Yearly power needed for circulation pump above what is included in stated COP (kWh)


(or change values manually and do not press the key)

Air-To-Water heat pump definitions for calculations
Factor used to build temperature response curve Input Power (kW) COP
Constant
Proportional to Outside temperature
Proportional to outside temperature squared
Proportional to outside temperature raised by three

Heating curves for house and heat pumps

One important need is to understand at what temperatures the heat pump can meet the heating need of the house.

  • The power need curve of the house is plotted below, and compared to the power outputs of the heat pumps selected. The diagrams are shown over a fixed intervall of temperatures. If you experiment with defining your own curves, the diagrams helps verifying the curves.
  • Please note, the lines are unfortunately having a pixel resolution, and thus sometimes drawn a little bit above or below where they should be.
mibChart.

Investment costs

The investment costs are the same as for the simple form for heat cost calculations, and are defined there.

Base cost assumptions for calculations
Geothermal investment, including all (SEK)
Air-To-Water investment, including all (SEK)

Starts and stops

Heat pumps without adjustments of their speed, will be regulated by starting and stopping the heat pump, thus either producing full output, or not producing any heat at all. If there is too little water in the system compared to the size of the pump, or if the difference between the minimum and maximum forward temperature aimed at by the regulator, then there will be many starts and stops every day. The below values are used to calculate number of starts and stops.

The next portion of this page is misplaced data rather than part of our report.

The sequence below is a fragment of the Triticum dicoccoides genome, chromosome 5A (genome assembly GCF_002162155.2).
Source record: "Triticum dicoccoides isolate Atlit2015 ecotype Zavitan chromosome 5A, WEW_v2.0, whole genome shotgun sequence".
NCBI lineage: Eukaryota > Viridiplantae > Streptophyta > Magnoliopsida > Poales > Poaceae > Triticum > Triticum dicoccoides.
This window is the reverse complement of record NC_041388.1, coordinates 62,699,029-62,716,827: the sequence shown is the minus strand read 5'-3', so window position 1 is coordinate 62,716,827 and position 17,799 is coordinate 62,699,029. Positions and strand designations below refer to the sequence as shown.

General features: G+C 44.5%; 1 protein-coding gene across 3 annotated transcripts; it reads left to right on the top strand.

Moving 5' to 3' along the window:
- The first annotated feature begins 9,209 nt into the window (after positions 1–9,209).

Heating water in use and starts and stops
Amount of water circulated in the heating system (liters)
Difference between start temperature and stop temperature when regulating the heat pump

Resulting pay back time

Below is calculated the needed times to get back the investment for the alternatives, assuming that the cost per kwh is 1 SEK.

There is a factor that should be added to the calculations below. If you are situated in a place where the temperature is likely to go below the temperature of the air-to-water heat pump, then the need for additional heating will increase in a jump (from a little extra to using only additional heating). This additional heating might at that time mean you need a larger connection for the house to the power company than with the geothermal heater. The price for that additional connection is not yet included in below calculations, but can easily amount to 750 SEK per year, and even more.

  • The electric heater is included as worst case reference, and is thus calculated without an investment in a new electric heater.
  • The columns "Air-To-Water heat pump Saving" and "Air-To-Water heat pump years to payback" shows the yearly saving and the number of years it takes to get back the investment for the Air-To-Water alternative, compared to keeping an electric heater. Observe that the less energy is needed for heating, the longer time it takes to get back profit after an investment